A woman was handcuffed and placed under arrest this morning after she was stopped for running the stop sign at NE Flint and Broadway when she asked the police officer if she was required to show identification. She was subsequently issued a citation and released.
Jessica Jarratt, 37, the executive director of an arts funding nonprofit, was commuting from her Northeast Portland home to her office in the Pearl this morning around 9:00am. In a phone interview this afternoon, she described being stopped by a police officer at Flint and Broadway, along with several other people on bikes, after she had turned right onto Broadway from Flint without coming to a complete stop.
She was pulled over by Officer Felts, who immediately asked her for her driver’s license. “I said, wait, can you tell me why you’re stopping me?” The officer responded that she had run a stop sign and requested her identification again.
Jarratt said that she asked, “Do I legally have to carry it?” and that Felts simply repeated the request. Frustrated, she asked if she could call a lawyer friend to ask about her rights in the situation. “I just didn’t know,” she explained. “And the officer just didn’t engage at all.”
Officer Felts then, she reported, said “That’s it, you’re under arrest.” She says that he “took out his handcuffs and put them on my hands in such a violent way that I still have raised red marks.” He ushered her to the sidewalk and called for backup. Another officer walked over to her and she asked him to loosen the handcuffs — “I was really in pain.” He complied.
Felts came back over to her and said “This is your last chance, will you give me your name?” She gave her name, age, and address. He looked her up in his computer, removed the handcuffs, and let her go free with a $242 citation for failure to obey a traffic control device.
Jarratt said that throughout the incident, “I was very calm, I didn’t cuss, I didn’t say anything I would be embarrassed to have said. I was clearly not a physical threat to this guy. He could have just explained. If he had said, ‘Yes you’re legally required to have an ID,’ I would have shown him one.”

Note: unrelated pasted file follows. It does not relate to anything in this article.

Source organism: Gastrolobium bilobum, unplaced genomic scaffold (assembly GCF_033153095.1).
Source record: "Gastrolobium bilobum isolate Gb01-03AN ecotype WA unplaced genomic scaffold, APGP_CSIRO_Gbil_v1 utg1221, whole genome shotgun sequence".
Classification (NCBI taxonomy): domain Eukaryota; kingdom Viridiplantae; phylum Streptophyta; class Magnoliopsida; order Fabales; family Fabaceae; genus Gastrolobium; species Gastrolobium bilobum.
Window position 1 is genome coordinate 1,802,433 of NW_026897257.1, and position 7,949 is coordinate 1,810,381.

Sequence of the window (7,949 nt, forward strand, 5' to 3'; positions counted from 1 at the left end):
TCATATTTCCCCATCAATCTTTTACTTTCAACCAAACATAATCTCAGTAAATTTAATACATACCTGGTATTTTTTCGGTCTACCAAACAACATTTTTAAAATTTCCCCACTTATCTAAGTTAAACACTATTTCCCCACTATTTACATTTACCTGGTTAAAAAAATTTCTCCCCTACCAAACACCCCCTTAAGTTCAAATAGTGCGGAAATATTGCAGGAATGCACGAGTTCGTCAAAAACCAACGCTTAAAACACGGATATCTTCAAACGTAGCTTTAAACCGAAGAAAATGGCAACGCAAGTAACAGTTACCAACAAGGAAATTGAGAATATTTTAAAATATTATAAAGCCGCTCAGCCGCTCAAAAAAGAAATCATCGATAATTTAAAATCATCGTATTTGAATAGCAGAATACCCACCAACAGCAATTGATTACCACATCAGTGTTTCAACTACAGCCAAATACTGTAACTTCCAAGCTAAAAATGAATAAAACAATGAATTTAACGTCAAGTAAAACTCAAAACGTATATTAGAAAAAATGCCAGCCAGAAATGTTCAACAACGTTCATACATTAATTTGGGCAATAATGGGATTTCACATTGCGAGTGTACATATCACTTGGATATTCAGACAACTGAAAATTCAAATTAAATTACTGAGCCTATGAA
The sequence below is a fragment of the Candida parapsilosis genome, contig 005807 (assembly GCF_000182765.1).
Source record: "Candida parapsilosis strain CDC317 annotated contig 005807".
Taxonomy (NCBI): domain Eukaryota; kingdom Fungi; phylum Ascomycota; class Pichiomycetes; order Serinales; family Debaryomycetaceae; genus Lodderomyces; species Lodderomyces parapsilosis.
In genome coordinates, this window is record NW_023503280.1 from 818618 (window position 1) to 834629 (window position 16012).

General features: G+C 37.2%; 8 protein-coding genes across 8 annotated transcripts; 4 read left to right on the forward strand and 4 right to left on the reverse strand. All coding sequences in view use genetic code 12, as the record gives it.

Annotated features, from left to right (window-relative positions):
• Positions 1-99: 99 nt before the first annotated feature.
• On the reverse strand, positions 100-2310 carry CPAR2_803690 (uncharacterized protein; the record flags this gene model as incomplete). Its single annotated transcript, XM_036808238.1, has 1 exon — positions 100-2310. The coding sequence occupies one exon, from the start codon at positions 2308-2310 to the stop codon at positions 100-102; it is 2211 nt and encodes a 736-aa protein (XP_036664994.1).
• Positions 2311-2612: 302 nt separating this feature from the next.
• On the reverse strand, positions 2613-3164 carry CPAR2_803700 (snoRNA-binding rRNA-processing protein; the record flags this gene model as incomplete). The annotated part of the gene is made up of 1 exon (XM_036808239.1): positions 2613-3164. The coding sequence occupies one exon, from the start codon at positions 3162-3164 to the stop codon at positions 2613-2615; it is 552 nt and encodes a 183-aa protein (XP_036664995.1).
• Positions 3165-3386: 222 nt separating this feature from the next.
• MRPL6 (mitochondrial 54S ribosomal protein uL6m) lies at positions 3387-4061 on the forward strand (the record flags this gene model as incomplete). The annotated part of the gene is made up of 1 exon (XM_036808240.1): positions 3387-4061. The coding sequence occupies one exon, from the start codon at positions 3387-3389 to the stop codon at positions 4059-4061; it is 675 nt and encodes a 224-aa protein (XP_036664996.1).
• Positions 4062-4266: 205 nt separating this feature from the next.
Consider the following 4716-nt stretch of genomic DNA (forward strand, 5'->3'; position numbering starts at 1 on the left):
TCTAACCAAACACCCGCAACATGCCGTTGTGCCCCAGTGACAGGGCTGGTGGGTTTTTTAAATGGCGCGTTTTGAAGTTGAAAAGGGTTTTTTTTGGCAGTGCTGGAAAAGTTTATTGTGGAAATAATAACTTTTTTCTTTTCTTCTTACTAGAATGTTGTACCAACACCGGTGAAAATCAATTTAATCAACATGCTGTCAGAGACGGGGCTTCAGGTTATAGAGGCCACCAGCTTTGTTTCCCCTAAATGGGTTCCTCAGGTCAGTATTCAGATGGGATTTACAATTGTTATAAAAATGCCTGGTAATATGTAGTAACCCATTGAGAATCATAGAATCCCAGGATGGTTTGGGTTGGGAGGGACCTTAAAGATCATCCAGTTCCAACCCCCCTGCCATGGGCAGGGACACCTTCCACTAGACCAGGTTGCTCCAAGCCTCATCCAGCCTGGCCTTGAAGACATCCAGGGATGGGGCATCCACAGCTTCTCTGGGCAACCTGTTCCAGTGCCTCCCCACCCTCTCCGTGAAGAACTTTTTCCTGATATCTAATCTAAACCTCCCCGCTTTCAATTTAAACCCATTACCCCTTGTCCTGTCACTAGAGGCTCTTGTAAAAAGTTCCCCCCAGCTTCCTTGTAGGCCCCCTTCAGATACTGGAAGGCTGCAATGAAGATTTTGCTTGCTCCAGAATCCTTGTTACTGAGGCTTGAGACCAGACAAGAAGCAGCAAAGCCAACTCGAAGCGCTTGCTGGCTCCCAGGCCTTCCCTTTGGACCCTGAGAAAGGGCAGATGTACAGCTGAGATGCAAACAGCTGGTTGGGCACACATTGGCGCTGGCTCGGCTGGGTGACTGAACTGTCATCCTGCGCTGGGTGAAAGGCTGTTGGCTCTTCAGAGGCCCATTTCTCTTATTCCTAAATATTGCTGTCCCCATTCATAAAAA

“I want to be totally clear in my story that I did break a law, and I’m willing to pay the fine associated with that,” she said. “My beef is the way that he treated me in the process and his overall approach. I’m definitely going to pay the ticket, and I already filed a complaint, and I also want to do everything I can to send out a message that the Portland police can’t treat people this way.”
You are not required by law to produce or carry identification if you aren’t driving a motor vehicle, local bike lawyer Mark Ginsberg told us, adding that you do not need a drivers license or any other form of identification to operate a bicycle, “or to walk down the street for that matter.” But if a police officer asks for your name, you have to give it.
“I want to be totally clear in my story that I did break a law, and I’m willing to pay the fine associated with that. My beef is the way that he treated me in the process and his overall approach.”
If you do not identify yourself, or if you give a name that the officer suspects to be false, they can legally hold you in custody until they determine your identity. That’s probably what happened here, Ginsberg said. This is different from being under arrest, which would require an officer to read you your rights and allow you access to an attorney. “If they told her she was under arrest and then let her go, well that’s bad practice.”
When we spoke this afternoon, Jarratt was clearly still shaken by the incident. She said the intimidation she experienced was not called for, especially since people on bikes are not, like motor vehicle operators, required to carry an ID card, and may not have been pulled over before or know what to expect from a traffic stop. “I think the whole bureau needs to realize that — especially if they’re going to be going after pedestrians, bicyclists, people who are in a more vulnerable physical situation than in a car.”
Portland Police have held several series of enforcement actions at NE Flint and Broadway in the last year in response to safety concerns. Back in 2007, the city’s water bureau banned its own vehicles from using Wheeler, the street just to the west of Flint, because of concerns about collisions involving bicycles. New pavement markings have been installed along with other safety features.